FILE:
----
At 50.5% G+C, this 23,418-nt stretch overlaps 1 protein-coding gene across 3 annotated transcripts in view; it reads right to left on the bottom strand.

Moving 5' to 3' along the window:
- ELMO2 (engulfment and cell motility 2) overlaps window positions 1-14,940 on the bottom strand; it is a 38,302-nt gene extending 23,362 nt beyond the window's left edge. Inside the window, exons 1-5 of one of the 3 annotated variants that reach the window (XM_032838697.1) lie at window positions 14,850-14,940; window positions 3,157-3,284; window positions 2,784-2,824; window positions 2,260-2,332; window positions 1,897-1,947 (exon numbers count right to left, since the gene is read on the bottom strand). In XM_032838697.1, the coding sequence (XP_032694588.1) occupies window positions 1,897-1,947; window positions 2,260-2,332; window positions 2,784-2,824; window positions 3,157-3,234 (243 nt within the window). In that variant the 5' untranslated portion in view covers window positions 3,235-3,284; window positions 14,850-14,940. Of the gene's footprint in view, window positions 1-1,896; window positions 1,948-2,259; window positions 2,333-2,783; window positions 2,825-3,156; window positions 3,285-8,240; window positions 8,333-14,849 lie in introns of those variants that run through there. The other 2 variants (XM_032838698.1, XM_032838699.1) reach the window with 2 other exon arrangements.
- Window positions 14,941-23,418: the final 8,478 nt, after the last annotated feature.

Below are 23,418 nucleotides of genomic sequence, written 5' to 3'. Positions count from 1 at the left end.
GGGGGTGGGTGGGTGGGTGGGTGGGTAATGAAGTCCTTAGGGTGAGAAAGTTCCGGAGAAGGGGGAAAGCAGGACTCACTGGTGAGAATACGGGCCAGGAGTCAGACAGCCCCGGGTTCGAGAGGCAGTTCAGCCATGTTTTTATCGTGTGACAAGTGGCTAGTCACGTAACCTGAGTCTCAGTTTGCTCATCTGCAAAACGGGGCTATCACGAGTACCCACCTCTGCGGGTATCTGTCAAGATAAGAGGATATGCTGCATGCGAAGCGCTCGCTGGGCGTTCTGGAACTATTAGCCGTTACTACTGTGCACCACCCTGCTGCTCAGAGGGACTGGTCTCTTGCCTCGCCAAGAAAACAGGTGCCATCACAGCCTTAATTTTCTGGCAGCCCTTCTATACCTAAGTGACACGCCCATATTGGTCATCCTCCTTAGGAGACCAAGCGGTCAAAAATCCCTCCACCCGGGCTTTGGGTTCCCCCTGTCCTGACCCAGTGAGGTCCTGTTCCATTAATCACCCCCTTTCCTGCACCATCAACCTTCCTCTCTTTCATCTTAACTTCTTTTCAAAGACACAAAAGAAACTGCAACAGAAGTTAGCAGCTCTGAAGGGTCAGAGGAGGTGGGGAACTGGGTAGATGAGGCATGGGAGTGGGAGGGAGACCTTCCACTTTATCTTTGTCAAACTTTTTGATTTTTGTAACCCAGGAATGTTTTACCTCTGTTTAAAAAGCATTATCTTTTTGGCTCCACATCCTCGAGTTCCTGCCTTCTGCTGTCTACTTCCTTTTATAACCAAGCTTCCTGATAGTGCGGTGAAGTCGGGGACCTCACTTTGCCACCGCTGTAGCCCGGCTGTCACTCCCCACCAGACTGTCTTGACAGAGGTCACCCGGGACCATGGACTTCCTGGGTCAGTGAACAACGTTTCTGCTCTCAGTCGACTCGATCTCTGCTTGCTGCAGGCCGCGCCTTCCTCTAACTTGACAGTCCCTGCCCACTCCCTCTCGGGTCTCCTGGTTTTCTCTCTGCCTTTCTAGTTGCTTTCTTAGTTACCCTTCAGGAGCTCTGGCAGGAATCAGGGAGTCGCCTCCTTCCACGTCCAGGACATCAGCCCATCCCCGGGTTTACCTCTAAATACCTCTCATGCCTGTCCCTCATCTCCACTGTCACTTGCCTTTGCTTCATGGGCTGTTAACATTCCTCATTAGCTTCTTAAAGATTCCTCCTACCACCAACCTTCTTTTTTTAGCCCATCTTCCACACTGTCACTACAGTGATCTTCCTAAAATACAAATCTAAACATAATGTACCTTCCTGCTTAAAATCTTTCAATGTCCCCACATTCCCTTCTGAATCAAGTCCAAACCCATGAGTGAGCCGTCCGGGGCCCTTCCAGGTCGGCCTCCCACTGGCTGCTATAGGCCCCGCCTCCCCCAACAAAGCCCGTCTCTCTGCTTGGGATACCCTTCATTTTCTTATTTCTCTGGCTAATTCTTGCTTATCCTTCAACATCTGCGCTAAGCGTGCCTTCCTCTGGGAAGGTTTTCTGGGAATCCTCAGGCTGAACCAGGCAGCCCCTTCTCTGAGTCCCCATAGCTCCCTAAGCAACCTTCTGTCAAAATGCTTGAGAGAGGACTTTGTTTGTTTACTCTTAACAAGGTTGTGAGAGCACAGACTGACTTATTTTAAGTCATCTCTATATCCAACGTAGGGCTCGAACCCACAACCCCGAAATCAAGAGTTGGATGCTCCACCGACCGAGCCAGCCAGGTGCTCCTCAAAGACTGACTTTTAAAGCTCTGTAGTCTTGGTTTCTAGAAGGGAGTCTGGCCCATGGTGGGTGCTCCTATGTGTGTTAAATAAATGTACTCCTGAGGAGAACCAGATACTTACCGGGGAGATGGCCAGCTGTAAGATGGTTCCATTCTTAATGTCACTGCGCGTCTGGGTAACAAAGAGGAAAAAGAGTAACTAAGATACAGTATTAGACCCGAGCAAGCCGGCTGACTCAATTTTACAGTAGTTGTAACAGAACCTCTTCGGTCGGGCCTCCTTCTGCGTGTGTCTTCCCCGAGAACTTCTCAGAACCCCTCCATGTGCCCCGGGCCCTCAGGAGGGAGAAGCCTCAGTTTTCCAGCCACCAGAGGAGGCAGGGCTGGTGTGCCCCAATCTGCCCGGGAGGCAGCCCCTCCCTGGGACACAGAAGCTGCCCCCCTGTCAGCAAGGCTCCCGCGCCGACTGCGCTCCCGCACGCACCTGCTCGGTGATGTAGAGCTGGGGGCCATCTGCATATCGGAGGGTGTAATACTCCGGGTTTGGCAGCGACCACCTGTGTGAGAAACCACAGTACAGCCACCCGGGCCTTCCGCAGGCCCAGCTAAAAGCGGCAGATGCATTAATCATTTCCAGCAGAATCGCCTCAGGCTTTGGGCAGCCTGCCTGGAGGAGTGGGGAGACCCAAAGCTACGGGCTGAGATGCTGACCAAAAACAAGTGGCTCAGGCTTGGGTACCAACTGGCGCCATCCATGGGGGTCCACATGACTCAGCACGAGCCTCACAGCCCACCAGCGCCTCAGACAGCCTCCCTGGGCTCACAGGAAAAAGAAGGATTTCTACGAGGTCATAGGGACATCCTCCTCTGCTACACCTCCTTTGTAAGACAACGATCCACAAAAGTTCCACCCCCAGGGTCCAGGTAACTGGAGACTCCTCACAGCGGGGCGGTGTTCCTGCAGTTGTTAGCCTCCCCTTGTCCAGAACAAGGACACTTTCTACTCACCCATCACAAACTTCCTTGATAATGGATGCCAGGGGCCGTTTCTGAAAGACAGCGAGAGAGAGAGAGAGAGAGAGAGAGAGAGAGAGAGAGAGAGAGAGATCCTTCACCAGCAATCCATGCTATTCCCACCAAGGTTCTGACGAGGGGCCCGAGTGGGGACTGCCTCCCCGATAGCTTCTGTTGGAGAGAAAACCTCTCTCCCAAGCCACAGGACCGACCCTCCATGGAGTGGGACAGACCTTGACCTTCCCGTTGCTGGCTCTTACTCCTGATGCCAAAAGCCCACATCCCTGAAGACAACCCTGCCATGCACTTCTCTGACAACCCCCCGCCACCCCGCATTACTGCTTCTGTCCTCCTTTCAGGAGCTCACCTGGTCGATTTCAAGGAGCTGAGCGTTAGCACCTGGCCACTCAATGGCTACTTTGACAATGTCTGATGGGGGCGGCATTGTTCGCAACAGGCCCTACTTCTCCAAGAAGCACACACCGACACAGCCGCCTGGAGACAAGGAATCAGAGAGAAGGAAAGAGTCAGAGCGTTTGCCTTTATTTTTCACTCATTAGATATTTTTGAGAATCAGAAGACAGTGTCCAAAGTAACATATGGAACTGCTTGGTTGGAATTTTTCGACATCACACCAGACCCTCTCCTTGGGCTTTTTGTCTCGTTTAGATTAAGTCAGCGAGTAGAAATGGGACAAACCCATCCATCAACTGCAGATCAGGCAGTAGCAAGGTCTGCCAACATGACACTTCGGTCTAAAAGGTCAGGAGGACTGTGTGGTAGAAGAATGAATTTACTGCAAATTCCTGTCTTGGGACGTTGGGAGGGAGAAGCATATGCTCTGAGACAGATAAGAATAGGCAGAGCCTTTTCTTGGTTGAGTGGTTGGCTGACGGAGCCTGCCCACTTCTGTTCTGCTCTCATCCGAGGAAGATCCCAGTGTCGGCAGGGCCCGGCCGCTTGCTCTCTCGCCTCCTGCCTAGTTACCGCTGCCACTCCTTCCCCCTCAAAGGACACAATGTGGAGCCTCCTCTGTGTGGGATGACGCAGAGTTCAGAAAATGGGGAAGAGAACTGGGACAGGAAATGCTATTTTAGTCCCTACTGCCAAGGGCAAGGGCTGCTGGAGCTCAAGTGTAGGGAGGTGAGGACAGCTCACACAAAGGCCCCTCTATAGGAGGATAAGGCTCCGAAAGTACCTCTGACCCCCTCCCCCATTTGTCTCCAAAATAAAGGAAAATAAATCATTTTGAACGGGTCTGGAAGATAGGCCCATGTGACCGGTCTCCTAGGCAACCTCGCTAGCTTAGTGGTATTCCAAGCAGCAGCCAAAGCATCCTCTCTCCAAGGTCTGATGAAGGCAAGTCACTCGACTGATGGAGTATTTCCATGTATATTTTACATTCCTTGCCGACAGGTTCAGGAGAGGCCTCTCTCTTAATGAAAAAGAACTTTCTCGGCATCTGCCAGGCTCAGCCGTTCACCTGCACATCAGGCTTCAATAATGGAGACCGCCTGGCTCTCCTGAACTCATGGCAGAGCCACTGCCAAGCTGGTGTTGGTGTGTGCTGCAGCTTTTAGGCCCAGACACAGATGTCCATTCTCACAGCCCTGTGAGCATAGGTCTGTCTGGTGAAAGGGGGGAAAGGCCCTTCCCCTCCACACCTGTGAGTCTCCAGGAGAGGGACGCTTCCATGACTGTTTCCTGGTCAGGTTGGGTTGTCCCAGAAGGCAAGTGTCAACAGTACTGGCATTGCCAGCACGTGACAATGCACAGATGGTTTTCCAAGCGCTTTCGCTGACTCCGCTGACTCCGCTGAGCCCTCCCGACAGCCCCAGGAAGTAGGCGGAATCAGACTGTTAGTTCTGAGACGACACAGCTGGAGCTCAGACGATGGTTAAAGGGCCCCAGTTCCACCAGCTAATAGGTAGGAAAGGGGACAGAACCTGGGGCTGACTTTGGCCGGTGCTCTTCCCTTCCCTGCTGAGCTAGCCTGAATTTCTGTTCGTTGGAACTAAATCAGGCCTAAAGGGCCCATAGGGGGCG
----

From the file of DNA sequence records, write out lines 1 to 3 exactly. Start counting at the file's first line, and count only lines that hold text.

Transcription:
At 50.5% G+C, this 23,418-nt stretch overlaps 1 protein-coding gene across 3 annotated transcripts in view; it reads right to left on the bottom strand.

Moving 5' to 3' along the window:
- ELMO2 (engulfment and cell motility 2) overlaps window positions 1-14,940 on the bottom strand; it is a 38,302-nt gene extending 23,362 nt beyond the window's left edge. Inside the window, exons 1-5 of one of the 3 annotated variants that reach the window (XM_032838697.1) lie at window positions 14,850-14,940; window positions 3,157-3,284; window positions 2,784-2,824; window positions 2,260-2,332; window positions 1,897-1,947 (exon numbers count right to left, since the gene is read on the bottom strand). In XM_032838697.1, the coding sequence (XP_032694588.1) occupies window positions 1,897-1,947; window positions 2,260-2,332; window positions 2,784-2,824; window positions 3,157-3,234 (243 nt within the window). In that variant the 5' untranslated portion in view covers window positions 3,235-3,284; window positions 14,850-14,940. Of the gene's footprint in view, window positions 1-1,896; window positions 1,948-2,259; window positions 2,333-2,783; window positions 2,825-3,156; window positions 3,285-8,240; window positions 8,333-14,849 lie in introns of those variants that run through there. The other 2 variants (XM_032838698.1, XM_032838699.1) reach the window with 2 other exon arrangements.